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This is a good story about how to win in college football these days.


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It was written by John Pennington about UT in particular, but its basic tenets stretch across the entire landscape of college football.

Pennington: Assembly line is out of whack for Vols

By John Pennington

Originally published 10:00 p.m., November 27, 2008

Updated 10:00 p.m., November 27, 2008

In the late 1990s, General Motors gained market share and huge profits thanks to the increased sales of light trucks and sports utility vehicles.

In 2004, GM took money away from the design of other makes and models to further push its SUV production.

But by 2006, gas prices began to rise. Hybrids became more popular. And in 2008, gas hikes resulted in such a drop in SUV sales, that GM might need a government bailout just to survive.

So what does that Wikipedia view of GM have to do with sports? Simple.

Tennessee football IS General Motors - great in the 1990s, hurting now, and still making SUVs in a hybrid world.

Look around the Vols' marketplace. The SEC is being dominated by a pair of "hybrids." Take the old idea of "my 11 can whip your 11" and upgrade it. Creating favorable match-ups is now just as important as signing the top high school stars.

Four years ago, coach Urban Meyer brought a "gimmicky" system into the league. We now know that his spread offense, which is based on creating bad match-ups for his opponents, works pretty darn well, whether it's using Florida's talent or Utah's talent.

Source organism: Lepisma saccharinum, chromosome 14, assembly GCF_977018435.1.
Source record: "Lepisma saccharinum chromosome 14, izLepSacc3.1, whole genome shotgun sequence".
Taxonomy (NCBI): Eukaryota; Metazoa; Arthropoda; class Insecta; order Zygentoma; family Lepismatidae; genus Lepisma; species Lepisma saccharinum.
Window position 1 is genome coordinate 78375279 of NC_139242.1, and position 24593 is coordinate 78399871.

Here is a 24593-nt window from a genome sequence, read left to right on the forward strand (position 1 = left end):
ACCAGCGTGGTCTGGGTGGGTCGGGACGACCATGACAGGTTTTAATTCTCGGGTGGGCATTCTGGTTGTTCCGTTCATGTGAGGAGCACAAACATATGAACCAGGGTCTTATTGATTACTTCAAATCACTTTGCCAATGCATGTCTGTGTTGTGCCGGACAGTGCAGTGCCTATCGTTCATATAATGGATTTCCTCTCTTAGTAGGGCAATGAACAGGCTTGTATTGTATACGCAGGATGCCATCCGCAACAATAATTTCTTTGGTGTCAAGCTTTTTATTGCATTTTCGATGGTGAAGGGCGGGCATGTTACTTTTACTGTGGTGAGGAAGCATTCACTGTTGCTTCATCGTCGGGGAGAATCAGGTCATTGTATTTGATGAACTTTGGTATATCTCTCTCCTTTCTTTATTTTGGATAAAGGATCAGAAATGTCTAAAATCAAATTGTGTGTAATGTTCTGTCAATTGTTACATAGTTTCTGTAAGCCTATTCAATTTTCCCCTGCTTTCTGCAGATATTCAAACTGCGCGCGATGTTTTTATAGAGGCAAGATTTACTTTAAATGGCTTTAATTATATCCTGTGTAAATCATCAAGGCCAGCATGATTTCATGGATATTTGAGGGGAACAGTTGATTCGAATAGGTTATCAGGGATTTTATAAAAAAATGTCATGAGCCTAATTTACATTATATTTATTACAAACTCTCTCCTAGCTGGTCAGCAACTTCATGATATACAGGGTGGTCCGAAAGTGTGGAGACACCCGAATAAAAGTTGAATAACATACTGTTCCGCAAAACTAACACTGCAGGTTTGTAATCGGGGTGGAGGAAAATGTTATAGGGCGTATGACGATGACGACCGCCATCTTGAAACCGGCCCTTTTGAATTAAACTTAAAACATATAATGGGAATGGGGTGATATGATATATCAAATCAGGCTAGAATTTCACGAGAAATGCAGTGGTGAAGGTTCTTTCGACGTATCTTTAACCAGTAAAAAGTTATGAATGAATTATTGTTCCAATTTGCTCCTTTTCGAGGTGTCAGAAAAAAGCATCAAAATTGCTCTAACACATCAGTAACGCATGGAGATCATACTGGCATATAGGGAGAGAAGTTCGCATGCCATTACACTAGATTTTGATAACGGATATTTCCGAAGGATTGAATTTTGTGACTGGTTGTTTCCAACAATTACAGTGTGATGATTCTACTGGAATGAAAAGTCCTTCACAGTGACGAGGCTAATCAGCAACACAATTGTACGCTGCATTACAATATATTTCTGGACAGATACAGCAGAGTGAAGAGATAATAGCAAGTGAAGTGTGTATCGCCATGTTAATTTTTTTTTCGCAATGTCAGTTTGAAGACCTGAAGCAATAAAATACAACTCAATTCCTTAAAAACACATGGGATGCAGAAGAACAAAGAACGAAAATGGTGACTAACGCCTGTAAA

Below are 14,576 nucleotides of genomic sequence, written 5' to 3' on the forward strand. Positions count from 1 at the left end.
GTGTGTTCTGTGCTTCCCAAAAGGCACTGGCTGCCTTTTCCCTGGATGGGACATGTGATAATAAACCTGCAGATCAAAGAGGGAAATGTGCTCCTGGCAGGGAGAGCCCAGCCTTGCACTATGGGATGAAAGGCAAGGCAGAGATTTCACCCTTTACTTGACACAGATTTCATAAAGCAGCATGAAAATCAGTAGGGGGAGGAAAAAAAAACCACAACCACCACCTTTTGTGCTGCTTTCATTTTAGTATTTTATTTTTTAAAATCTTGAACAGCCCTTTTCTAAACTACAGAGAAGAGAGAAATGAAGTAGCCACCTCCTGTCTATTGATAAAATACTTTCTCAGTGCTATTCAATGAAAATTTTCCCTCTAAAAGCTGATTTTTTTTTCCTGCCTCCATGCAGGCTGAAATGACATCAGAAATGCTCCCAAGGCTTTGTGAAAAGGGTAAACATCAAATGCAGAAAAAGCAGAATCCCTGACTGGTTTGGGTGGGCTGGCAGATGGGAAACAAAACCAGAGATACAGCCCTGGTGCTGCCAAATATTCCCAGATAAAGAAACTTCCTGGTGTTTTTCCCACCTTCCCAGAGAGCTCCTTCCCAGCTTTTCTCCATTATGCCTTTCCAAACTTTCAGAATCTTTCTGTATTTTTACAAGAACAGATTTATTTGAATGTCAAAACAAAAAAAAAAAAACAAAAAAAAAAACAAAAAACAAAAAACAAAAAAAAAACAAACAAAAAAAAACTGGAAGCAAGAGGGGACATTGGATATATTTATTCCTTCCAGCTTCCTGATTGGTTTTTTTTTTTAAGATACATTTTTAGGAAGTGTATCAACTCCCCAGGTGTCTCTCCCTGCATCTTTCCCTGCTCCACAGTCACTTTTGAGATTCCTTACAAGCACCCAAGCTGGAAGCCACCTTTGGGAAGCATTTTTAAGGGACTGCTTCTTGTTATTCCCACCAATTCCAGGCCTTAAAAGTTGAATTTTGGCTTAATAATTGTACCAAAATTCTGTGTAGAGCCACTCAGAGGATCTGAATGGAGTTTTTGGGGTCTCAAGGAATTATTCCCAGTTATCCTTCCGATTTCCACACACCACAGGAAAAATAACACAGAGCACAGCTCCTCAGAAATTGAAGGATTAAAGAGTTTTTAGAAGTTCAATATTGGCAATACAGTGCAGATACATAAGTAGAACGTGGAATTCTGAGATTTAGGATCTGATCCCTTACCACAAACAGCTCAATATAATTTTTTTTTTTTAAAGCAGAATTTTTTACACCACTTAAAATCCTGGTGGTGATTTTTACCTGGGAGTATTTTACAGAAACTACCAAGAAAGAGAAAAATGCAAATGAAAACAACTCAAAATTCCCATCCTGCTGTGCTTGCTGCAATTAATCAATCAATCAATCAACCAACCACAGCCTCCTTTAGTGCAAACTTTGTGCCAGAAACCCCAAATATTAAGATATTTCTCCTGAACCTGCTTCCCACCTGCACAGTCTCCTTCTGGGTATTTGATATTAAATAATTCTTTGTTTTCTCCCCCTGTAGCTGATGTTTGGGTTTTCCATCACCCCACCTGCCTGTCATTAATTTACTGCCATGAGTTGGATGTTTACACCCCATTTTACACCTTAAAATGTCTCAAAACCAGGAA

Want to cover the blazing fast running backs out of the Gators' backfield? Congrats, Tim Tebow's going to run it down your throat. Want to take out Tebow? Enjoy tailback Jeff Demps or receiver Percy Harvin zipping past you. Pick your poison.

At Alabama, Nick Saban doesn't run anything as funky as Meyer does. He just uses his personnel in ways that take advantage of their strengths. He doesn't view a running back and say, "Well, you're third team, you'll not be used until our top two backs come out." He finds ways to utilize each player's unique skill set.

Got a safety who can't cover well, but has good speed? He's the new third down blitzer and he never steps on the field for anything else. Got an enormous defensive tackle? He'll also be the goal-line fullback.

Saban comes from the NFL where teams have 53-man rosters. A player might not be good enough to start at his natural position, but he'll be used in ways that take advantage of the talents he does have. That's a must in the pros.

Even Meyer has done it with his super-fast running backs Chris Rainey and the aforementioned Demps who are used as lightning quick punt-blockers.

Aside from Gerald Jones and Eric Berry being used in the Snap-It-To-The-Guy-Who-Runs-Straight-Ahead package, has Tennessee worked to create bad match-ups for their opponents? Or have they simply relied on "out-athleting" opposing teams?

You know the answer. And that's a problem when you don't have as many four- and five-star athletes as you used to have.

Over the last four years, Tennessee has brought in 42 four or five-star recruits. They've won 28 games in that span. Auburn has also brought in 42 top-flight recruits, but it has won 34 games. South Carolina has signed only 33 top prospects, but it has matched UT with 28 wins.

Vol football still relies on having better players than the other team. That's old school, not new school. Tennessee is still building SUVs in a hybrid world.

On The Subject Of Recruiting

There's a myth out there that I'd bought into and even helped to sell over the past few years, and it turns out I was wrong. Here's the myth: Tennessee has to have a spectacular recruiter as its head coach to have a chance in the SEC.

Like many others, I've pointed to the fact that Tennessee doesn't have a great in-state recruiting base (true) and that new SEC coaches have closed the borders to their own states (false).

In looking at the numbers, I've changed my mind. Sure Alabama, LSU, Florida and Georgia get the majority of their talent from inside their own borders, but their state lines aren't un-crossable.